Out of the American Metalcore Project’s six new classics, The End’s debut had the best shot at becoming an actual classic, improbably snagging the award for Metal Album of the Year (!) at the Canadian Independent Music Awards in 2001. Unfortunately, it never quite took. This could be for any number of reasons, but we can attribute its relative obscurity at least in part to the sorts of tours The End wound up on following its release. While they landed bills with the likes of the The Dillinger Escape Plan, there was clearly a dearth of like-minded metal at the time, forcing The End to share stages with Poison the Well, Lamb of God, and A Life Once Lost. These are all excellent bands in their own right, but they sit uneasily alongside The End’s more experimental tendencies. Surely, in some alternate universe, The End might have toured with Drowningman, whose agile songwriting was really coming into its own around 2001 and is a great complement to The End’s, or with As The Sun Sets, who had already trimmed the insanity of Each Individual Voice is Dead in the Silence down to a spastic grind variant by this time.
Consider opener “Her (Inamorata),” which erupts into a dizzying barrage barely held in check by Tyler Semrick-Palmateer’s distinctive voice - full, guttural, characterized by a tendency to strain and squeal in a way that projects genuine emotion across The End’s pitiless canvas. The track is particularly Dillinger-esque in the way it drops in on the listener without warning, but The End throw us a pronounced, Tool-like bass presence to hang onto while the rest of the band noodles away. It’s the album’s hook and backbone, shaping the main groove of “Opalescence I” and focalizing its abstract chords and creepy electronic layers. They billow into the spiraling riffs of “Opalescence II,” a mathcore workout that gives way to “The Asphyxiation of Lisa Claire,” one of the album’s most impressive cuts. The transition from barbed-wire riffing to this song’s jangling chords would be jarring even for comparable bands, but The End’s knack for atmospheric chaos makes it utterly natural. Those clean chords haunt the rest of the origamic “Lisa Claire,” bracing us for its distorted scales, cavernous drumwork, and a stab of phantasmagoric cleans right in the heart of the album. The track’s restlessness is even more abrasive than the opener’s, but the ambient/noise gasp of “For Man - Limited Renewal” is there to keep it from overshadowing the skronked-out “Sonnet” and closer “Entirety In Infancy,” which is just as powerful a summary of all that’s come before as “Her” is of what’s to come.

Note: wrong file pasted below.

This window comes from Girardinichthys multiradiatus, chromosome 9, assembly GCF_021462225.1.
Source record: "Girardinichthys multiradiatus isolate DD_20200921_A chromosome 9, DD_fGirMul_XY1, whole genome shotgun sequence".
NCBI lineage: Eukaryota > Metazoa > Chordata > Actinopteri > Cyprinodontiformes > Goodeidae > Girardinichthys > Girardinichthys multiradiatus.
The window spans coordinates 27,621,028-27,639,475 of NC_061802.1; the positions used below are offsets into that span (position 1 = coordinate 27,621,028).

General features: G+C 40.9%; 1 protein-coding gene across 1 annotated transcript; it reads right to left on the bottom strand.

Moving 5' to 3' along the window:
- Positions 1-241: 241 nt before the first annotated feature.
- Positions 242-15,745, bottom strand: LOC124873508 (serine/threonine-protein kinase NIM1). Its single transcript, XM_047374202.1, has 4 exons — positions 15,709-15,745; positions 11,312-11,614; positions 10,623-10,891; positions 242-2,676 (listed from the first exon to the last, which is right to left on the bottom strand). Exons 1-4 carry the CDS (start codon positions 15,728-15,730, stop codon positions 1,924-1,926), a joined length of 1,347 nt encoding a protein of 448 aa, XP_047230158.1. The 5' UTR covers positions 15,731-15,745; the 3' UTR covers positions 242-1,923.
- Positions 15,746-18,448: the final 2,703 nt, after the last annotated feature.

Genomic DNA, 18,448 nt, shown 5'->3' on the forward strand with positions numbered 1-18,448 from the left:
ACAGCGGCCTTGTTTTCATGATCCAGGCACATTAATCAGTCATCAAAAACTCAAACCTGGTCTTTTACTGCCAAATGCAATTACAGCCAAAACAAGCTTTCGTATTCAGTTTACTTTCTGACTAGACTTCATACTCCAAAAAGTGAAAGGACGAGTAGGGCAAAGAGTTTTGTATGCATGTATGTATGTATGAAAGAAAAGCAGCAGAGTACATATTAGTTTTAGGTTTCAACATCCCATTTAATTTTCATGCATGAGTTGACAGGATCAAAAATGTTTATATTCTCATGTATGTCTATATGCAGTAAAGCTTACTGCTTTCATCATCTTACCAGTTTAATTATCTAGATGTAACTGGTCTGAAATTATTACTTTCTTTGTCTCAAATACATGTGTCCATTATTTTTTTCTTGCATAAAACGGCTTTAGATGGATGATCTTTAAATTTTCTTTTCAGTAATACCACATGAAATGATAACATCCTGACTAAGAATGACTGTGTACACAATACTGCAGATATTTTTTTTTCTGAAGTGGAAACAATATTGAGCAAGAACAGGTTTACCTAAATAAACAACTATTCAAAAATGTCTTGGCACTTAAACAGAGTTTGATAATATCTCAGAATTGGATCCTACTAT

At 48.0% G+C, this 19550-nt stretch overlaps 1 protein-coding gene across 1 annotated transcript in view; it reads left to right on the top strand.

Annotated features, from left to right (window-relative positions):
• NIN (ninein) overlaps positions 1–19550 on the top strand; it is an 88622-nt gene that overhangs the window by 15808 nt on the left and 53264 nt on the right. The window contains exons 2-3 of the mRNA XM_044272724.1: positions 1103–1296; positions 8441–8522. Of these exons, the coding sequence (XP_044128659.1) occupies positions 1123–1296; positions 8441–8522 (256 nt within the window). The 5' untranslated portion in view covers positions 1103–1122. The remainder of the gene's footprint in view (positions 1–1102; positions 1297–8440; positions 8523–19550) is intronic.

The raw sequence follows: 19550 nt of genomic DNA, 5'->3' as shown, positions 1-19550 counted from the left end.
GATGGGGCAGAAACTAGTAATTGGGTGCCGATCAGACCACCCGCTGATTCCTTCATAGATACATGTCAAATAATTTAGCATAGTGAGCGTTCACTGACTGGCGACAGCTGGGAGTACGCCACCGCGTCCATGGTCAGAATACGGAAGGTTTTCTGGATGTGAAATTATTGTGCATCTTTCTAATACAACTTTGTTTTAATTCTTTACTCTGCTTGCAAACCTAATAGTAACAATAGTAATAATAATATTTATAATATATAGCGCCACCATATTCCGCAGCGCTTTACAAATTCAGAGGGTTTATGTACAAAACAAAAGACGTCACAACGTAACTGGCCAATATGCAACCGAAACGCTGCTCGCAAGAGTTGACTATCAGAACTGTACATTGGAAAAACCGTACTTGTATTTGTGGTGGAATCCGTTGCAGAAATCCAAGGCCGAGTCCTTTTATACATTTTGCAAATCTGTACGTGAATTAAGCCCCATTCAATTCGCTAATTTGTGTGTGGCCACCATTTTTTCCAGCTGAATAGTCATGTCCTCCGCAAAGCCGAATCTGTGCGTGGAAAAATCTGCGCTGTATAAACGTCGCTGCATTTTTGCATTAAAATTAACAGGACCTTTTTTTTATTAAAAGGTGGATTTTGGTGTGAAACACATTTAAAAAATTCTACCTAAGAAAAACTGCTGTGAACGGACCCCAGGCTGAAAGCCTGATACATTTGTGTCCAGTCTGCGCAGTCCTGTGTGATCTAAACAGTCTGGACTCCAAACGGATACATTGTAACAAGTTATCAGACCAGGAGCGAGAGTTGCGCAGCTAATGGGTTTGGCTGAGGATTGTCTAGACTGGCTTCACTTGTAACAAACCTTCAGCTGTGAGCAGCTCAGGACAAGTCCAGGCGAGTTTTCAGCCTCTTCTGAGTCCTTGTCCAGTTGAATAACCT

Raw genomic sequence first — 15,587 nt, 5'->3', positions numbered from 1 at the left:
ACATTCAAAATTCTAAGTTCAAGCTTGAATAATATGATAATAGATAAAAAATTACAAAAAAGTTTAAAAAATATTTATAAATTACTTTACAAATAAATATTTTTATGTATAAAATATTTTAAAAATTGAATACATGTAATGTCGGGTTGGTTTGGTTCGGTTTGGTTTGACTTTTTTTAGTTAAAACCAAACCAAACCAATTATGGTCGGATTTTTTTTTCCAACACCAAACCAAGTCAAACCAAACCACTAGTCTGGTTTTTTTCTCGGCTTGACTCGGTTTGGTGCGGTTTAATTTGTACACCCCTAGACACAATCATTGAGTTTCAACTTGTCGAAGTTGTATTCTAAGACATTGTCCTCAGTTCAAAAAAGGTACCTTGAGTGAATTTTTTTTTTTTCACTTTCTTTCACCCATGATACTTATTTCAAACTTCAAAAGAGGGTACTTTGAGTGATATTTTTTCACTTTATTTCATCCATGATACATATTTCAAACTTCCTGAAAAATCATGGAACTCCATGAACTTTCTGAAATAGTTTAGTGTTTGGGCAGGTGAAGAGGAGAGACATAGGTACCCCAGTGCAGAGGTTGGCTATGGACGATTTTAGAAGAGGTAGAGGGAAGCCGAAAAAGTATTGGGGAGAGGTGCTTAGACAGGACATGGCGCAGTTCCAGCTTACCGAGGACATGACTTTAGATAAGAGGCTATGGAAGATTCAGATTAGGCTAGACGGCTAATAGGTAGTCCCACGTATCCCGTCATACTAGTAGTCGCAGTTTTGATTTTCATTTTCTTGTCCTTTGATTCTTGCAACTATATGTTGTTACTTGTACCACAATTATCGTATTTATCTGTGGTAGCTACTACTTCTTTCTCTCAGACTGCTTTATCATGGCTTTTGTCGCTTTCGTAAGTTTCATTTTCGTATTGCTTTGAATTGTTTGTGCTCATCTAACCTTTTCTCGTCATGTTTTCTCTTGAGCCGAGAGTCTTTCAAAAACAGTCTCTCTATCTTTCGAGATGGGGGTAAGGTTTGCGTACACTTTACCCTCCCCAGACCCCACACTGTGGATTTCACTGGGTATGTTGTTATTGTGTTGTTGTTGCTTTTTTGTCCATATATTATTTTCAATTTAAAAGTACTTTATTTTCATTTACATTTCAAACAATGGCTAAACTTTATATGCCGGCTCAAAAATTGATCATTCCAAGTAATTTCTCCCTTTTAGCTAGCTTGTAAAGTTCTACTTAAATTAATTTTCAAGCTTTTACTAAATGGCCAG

Back in Part 1.2, I made a couple of points. The first was that most of the debuts among the new classics are followed up with radical departures from the band’s initial sound. I name-checked Buried Inside specifically, but The End was also on my mind: Within Dividia ends the parallels between The End and The Dillinger Escape Plan by showing the band in the process of succumbing to the broader-appeal tendencies of the bands they toured with in the wake of Transfer Trachea’s success. You’ll find an enjoyable but familiar take on mathcore with The End’s sophomore album rather than a continuation, of what’s presented, and something else entirely on their junior. Their third album, Elementary, furthers this deterioration and, for better or worse, represents their last effort as a band.
The other point, branching off of the first, was that these disappointing follow-ups seem to be the result of the band simply not knowing where to go with the sound they innovate, and I think that’s the real issue, here. Like Calculating Infinity, The End’s debut is lightning in a bottle. The Dillinger Escape Plan powered one of the most distinguished ongoing careers in metal with it. The End were content to let it fizzle out. Various members went on to various other projects, but for a brief twenty-two minutes at the turn of the century, they showed us what a young band following its unique muse can do. This music isn’t meant to fill stadiums. Transfer Trachea is the soundtrack to a nervous breakdown, or to spiritual revelation.